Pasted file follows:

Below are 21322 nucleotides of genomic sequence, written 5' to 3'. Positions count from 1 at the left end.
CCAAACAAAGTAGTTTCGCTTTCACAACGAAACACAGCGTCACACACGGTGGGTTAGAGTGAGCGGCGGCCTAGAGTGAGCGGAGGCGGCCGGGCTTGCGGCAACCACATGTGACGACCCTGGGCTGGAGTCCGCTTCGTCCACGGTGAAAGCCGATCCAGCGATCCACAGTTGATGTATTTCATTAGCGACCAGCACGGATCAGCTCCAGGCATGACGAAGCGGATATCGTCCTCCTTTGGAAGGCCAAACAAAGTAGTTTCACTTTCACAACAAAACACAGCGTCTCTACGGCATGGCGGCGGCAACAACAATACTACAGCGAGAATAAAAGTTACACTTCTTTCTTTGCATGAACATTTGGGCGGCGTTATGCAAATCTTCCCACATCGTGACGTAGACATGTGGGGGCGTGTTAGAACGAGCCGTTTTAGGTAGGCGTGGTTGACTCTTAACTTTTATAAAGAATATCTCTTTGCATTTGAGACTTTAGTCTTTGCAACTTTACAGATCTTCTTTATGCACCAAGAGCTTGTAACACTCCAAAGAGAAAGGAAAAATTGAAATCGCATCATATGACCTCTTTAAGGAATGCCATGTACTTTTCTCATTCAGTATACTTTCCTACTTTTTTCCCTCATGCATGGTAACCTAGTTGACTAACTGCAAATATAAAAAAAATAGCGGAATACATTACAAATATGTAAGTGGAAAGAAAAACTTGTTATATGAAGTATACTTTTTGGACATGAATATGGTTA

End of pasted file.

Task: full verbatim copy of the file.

Below are 21322 nucleotides of genomic sequence, written 5' to 3'. Positions count from 1 at the left end.
CCAAACAAAGTAGTTTCGCTTTCACAACGAAACACAGCGTCACACACGGTGGGTTAGAGTGAGCGGCGGCCTAGAGTGAGCGGAGGCGGCCGGGCTTGCGGCAACCACATGTGACGACCCTGGGCTGGAGTCCGCTTCGTCCACGGTGAAAGCCGATCCAGCGATCCACAGTTGATGTATTTCATTAGCGACCAGCACGGATCAGCTCCAGGCATGACGAAGCGGATATCGTCCTCCTTTGGAAGGCCAAACAAAGTAGTTTCACTTTCACAACAAAACACAGCGTCTCTACGGCATGGCGGCGGCAACAACAATACTACAGCGAGAATAAAAGTTACACTTCTTTCTTTGCATGAACATTTGGGCGGCGTTATGCAAATCTTCCCACATCGTGACGTAGACATGTGGGGGCGTGTTAGAACGAGCCGTTTTAGGTAGGCGTGGTTGACTCTTAACTTTTATAAAGAATATCTCTTTGCATTTGAGACTTTAGTCTTTGCAACTTTACAGATCTTCTTTATGCACCAAGAGCTTGTAACACTCCAAAGAGAAAGGAAAAATTGAAATCGCATCATATGACCTCTTTAAGGAATGCCATGTACTTTTCTCATTCAGTATACTTTCCTACTTTTTTCCCTCATGCATGGTAACCTAGTTGACTAACTGCAAATATAAAAAAAATAGCGGAATACATTACAAATATGTAAGTGGAAAGAAAAACTTGTTATATGAAGTATACTTTTTGGACATGAATATGGTTA